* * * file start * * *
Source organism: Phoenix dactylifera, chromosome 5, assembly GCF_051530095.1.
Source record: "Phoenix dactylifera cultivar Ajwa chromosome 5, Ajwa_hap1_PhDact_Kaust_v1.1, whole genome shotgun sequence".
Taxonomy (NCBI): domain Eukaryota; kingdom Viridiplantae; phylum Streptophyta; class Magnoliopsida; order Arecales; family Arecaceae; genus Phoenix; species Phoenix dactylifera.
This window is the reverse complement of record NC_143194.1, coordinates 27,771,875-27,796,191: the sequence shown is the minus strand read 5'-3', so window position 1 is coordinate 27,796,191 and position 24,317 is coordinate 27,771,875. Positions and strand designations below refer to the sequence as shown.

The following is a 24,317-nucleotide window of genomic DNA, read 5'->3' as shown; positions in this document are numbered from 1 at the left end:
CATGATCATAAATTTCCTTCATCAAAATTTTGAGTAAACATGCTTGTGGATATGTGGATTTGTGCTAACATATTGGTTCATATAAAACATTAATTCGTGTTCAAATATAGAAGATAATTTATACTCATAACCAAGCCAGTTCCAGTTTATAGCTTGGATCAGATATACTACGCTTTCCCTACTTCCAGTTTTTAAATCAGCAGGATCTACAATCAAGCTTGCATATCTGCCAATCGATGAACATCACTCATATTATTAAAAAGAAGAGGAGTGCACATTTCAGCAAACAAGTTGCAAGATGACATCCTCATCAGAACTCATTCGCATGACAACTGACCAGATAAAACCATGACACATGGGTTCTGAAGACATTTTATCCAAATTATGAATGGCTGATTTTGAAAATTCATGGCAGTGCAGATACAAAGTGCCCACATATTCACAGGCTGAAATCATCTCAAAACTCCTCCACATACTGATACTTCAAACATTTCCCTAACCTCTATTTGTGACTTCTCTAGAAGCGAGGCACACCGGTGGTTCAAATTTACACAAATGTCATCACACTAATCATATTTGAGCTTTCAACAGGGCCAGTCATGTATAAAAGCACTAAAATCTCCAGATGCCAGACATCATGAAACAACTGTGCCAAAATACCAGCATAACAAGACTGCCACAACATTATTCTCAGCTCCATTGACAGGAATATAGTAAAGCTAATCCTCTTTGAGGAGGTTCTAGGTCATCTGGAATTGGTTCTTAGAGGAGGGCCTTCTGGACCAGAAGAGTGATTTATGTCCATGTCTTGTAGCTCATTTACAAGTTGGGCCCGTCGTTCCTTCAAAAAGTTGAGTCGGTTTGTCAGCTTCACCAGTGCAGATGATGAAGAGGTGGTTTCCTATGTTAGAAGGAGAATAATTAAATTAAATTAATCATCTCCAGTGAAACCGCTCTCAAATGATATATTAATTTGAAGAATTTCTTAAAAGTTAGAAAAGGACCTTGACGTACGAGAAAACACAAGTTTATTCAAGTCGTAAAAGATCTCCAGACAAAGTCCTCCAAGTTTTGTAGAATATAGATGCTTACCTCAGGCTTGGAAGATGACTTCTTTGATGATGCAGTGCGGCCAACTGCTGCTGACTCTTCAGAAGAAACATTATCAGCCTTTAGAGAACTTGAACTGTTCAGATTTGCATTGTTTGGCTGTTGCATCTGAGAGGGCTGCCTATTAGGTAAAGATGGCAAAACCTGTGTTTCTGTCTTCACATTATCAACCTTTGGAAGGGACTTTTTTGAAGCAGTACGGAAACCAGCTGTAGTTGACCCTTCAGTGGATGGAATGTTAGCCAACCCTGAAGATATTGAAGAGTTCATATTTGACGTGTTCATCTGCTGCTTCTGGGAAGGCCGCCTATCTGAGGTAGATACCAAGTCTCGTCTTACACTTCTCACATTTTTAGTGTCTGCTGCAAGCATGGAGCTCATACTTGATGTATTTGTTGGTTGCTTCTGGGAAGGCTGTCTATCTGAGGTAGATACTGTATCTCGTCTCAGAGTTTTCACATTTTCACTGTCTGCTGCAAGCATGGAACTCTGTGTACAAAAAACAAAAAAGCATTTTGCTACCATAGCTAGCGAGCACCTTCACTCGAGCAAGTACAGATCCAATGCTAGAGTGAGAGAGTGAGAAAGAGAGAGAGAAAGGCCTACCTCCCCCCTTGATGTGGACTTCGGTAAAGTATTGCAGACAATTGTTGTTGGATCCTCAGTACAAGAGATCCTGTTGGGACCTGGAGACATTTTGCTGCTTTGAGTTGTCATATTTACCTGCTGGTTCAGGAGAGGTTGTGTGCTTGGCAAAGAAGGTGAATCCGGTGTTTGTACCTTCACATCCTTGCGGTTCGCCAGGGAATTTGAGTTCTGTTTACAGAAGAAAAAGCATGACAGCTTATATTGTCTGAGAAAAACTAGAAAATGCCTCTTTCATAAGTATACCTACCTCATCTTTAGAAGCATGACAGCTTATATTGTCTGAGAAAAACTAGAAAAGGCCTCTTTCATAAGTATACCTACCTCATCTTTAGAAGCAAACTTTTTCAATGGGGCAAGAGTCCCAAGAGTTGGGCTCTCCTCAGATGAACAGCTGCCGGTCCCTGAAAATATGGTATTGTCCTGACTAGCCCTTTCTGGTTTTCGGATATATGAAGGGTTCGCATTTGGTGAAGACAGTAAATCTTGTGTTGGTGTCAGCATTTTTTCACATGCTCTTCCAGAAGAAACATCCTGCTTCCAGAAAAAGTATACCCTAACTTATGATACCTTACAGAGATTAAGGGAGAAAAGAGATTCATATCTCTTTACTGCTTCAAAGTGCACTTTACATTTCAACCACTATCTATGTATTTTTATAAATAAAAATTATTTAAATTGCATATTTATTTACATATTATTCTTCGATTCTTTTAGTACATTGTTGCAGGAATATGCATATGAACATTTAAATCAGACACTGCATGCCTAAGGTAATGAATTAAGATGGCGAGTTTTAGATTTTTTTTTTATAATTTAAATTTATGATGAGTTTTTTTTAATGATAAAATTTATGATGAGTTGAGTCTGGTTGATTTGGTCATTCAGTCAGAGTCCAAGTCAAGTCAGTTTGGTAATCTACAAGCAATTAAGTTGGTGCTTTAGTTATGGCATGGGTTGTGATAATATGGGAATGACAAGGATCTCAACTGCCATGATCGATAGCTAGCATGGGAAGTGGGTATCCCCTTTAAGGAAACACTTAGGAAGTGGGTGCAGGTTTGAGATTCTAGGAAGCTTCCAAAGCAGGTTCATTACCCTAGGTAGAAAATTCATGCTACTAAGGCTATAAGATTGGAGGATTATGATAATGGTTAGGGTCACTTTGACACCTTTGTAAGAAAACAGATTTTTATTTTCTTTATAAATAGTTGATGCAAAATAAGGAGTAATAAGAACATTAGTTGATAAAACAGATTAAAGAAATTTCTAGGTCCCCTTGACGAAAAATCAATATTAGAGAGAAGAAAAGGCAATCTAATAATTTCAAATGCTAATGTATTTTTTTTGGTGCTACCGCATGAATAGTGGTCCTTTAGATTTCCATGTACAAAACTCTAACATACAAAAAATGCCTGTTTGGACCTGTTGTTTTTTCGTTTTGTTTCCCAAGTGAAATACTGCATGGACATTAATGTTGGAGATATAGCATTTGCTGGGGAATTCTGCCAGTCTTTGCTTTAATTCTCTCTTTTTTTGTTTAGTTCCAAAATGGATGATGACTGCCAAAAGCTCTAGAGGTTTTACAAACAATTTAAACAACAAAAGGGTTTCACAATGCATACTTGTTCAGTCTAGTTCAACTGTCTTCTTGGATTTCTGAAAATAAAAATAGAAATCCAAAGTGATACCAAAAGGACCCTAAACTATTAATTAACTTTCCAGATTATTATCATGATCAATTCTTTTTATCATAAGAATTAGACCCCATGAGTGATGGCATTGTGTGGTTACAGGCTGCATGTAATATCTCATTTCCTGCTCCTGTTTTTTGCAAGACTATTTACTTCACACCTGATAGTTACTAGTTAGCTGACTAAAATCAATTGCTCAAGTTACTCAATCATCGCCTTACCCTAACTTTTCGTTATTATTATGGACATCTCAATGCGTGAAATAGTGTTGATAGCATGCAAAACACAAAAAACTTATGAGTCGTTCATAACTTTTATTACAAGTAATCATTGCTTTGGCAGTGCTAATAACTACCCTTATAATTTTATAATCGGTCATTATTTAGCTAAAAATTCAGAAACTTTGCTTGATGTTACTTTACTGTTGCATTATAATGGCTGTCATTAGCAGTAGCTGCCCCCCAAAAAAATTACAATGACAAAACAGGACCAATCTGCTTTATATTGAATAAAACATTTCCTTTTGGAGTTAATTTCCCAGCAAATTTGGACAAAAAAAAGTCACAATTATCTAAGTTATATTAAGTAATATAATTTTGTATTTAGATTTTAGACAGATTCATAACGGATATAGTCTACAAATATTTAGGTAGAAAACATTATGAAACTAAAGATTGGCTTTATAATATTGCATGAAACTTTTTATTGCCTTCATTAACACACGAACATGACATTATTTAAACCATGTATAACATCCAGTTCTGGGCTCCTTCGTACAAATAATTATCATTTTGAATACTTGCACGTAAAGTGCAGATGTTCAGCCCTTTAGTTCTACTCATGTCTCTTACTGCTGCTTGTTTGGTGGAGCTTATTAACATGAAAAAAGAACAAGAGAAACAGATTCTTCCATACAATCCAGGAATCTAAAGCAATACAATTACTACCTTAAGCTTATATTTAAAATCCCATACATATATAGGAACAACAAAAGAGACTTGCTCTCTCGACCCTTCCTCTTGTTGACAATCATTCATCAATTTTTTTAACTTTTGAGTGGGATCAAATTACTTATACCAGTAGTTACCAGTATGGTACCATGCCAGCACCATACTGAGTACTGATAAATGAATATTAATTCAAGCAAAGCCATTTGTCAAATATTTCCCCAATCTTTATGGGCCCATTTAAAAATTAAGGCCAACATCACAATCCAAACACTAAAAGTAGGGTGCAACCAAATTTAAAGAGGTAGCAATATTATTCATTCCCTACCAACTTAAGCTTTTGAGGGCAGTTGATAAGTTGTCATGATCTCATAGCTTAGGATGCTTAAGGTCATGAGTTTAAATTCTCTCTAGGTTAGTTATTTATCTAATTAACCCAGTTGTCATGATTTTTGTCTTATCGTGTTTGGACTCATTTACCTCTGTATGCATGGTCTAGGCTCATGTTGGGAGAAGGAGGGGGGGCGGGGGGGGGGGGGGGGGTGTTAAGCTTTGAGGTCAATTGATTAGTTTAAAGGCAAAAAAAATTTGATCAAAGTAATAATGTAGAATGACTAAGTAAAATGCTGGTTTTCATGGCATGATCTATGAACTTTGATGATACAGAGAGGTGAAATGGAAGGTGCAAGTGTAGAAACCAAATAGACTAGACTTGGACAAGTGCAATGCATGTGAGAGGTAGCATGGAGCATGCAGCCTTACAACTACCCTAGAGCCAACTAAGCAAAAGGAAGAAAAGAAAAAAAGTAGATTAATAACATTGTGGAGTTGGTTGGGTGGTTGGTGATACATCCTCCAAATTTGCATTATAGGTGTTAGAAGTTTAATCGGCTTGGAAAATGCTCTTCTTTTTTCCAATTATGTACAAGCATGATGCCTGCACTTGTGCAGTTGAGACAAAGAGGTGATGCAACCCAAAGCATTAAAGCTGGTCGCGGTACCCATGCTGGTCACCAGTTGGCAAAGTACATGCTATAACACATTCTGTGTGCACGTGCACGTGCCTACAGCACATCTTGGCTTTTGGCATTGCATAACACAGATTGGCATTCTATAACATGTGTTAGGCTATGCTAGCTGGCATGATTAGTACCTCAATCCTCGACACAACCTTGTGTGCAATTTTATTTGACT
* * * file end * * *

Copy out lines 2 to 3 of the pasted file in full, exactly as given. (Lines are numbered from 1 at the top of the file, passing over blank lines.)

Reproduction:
Source record: "Phoenix dactylifera cultivar Ajwa chromosome 5, Ajwa_hap1_PhDact_Kaust_v1.1, whole genome shotgun sequence".
Taxonomy (NCBI): domain Eukaryota; kingdom Viridiplantae; phylum Streptophyta; class Magnoliopsida; order Arecales; family Arecaceae; genus Phoenix; species Phoenix dactylifera.